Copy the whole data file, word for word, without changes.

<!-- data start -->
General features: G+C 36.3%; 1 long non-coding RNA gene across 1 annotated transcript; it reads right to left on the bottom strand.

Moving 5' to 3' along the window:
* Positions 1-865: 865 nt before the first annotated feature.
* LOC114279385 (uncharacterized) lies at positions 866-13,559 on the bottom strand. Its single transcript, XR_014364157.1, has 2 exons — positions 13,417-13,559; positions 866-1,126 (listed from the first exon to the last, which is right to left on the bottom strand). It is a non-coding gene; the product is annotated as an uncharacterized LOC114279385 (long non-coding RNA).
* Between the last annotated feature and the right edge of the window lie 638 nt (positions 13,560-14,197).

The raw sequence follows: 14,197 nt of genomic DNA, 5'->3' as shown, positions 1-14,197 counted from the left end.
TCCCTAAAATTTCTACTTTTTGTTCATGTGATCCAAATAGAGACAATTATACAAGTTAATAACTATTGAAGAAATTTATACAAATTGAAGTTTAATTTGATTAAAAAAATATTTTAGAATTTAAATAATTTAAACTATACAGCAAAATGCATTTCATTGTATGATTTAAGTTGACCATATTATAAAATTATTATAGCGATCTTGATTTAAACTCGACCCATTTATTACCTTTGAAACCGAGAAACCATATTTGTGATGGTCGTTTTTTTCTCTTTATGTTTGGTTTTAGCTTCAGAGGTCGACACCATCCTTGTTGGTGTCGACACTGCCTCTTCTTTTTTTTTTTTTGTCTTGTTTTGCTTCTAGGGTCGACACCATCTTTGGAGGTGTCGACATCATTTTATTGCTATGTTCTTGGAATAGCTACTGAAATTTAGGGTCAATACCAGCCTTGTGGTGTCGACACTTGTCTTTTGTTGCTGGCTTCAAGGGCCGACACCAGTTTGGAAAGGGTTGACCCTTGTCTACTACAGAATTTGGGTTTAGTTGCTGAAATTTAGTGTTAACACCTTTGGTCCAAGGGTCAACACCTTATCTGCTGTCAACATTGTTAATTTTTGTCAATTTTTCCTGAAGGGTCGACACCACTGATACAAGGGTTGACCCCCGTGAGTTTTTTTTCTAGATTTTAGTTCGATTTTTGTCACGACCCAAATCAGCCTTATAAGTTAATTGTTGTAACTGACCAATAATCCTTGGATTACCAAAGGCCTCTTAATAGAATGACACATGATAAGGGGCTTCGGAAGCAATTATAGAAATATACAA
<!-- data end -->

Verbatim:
General features: G+C 36.3%; 1 long non-coding RNA gene across 1 annotated transcript; it reads right to left on the bottom strand.

Moving 5' to 3' along the window:
* Positions 1-865: 865 nt before the first annotated feature.
* LOC114279385 (uncharacterized) lies at positions 866-13,559 on the bottom strand. Its single transcript, XR_014364157.1, has 2 exons — positions 13,417-13,559; positions 866-1,126 (listed from the first exon to the last, which is right to left on the bottom strand). It is a non-coding gene; the product is annotated as an uncharacterized LOC114279385 (long non-coding RNA).
* Between the last annotated feature and the right edge of the window lie 638 nt (positions 13,560-14,197).

The raw sequence follows: 14,197 nt of genomic DNA, 5'->3' as shown, positions 1-14,197 counted from the left end.
TCCCTAAAATTTCTACTTTTTGTTCATGTGATCCAAATAGAGACAATTATACAAGTTAATAACTATTGAAGAAATTTATACAAATTGAAGTTTAATTTGATTAAAAAAATATTTTAGAATTTAAATAATTTAAACTATACAGCAAAATGCATTTCATTGTATGATTTAAGTTGACCATATTATAAAATTATTATAGCGATCTTGATTTAAACTCGACCCATTTATTACCTTTGAAACCGAGAAACCATATTTGTGATGGTCGTTTTTTTCTCTTTATGTTTGGTTTTAGCTTCAGAGGTCGACACCATCCTTGTTGGTGTCGACACTGCCTCTTCTTTTTTTTTTTTTGTCTTGTTTTGCTTCTAGGGTCGACACCATCTTTGGAGGTGTCGACATCATTTTATTGCTATGTTCTTGGAATAGCTACTGAAATTTAGGGTCAATACCAGCCTTGTGGTGTCGACACTTGTCTTTTGTTGCTGGCTTCAAGGGCCGACACCAGTTTGGAAAGGGTTGACCCTTGTCTACTACAGAATTTGGGTTTAGTTGCTGAAATTTAGTGTTAACACCTTTGGTCCAAGGGTCAACACCTTATCTGCTGTCAACATTGTTAATTTTTGTCAATTTTTCCTGAAGGGTCGACACCACTGATACAAGGGTTGACCCCCGTGAGTTTTTTTTCTAGATTTTAGTTCGATTTTTGTCACGACCCAAATCAGCCTTATAAGTTAATTGTTGTAACTGACCAATAATCCTTGGATTACCAAAGGCCTCTTAATAGAATGACACATGATAAGGGGCTTCGGAAGCAATTATAGAAATATACAA